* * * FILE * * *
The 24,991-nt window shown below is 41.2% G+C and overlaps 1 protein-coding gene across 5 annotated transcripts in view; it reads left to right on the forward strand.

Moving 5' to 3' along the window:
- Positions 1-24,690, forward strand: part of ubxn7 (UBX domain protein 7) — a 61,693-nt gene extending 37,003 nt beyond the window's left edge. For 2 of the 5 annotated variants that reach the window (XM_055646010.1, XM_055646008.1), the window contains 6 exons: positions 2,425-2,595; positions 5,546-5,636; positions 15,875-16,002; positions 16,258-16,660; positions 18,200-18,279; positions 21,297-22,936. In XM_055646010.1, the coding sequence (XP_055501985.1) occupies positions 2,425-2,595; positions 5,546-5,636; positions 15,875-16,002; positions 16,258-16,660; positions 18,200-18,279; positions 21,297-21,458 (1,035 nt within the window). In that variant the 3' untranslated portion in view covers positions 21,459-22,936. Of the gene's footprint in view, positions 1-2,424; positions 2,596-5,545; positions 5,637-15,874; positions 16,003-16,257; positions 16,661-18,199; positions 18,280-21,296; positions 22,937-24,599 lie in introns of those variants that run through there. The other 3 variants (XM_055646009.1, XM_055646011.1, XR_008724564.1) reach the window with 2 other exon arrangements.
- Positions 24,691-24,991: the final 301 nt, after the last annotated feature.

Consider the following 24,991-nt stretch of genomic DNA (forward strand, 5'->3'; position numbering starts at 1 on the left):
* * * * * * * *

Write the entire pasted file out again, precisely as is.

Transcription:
The 24,991-nt window shown below is 41.2% G+C and overlaps 1 protein-coding gene across 5 annotated transcripts in view; it reads left to right on the forward strand.

Moving 5' to 3' along the window:
- Positions 1-24,690, forward strand: part of ubxn7 (UBX domain protein 7) — a 61,693-nt gene extending 37,003 nt beyond the window's left edge. For 2 of the 5 annotated variants that reach the window (XM_055646010.1, XM_055646008.1), the window contains 6 exons: positions 2,425-2,595; positions 5,546-5,636; positions 15,875-16,002; positions 16,258-16,660; positions 18,200-18,279; positions 21,297-22,936. In XM_055646010.1, the coding sequence (XP_055501985.1) occupies positions 2,425-2,595; positions 5,546-5,636; positions 15,875-16,002; positions 16,258-16,660; positions 18,200-18,279; positions 21,297-21,458 (1,035 nt within the window). In that variant the 3' untranslated portion in view covers positions 21,459-22,936. Of the gene's footprint in view, positions 1-2,424; positions 2,596-5,545; positions 5,637-15,874; positions 16,003-16,257; positions 16,661-18,199; positions 18,280-21,296; positions 22,937-24,599 lie in introns of those variants that run through there. The other 3 variants (XM_055646009.1, XM_055646011.1, XR_008724564.1) reach the window with 2 other exon arrangements.
- Positions 24,691-24,991: the final 301 nt, after the last annotated feature.

Consider the following 24,991-nt stretch of genomic DNA (forward strand, 5'->3'; position numbering starts at 1 on the left):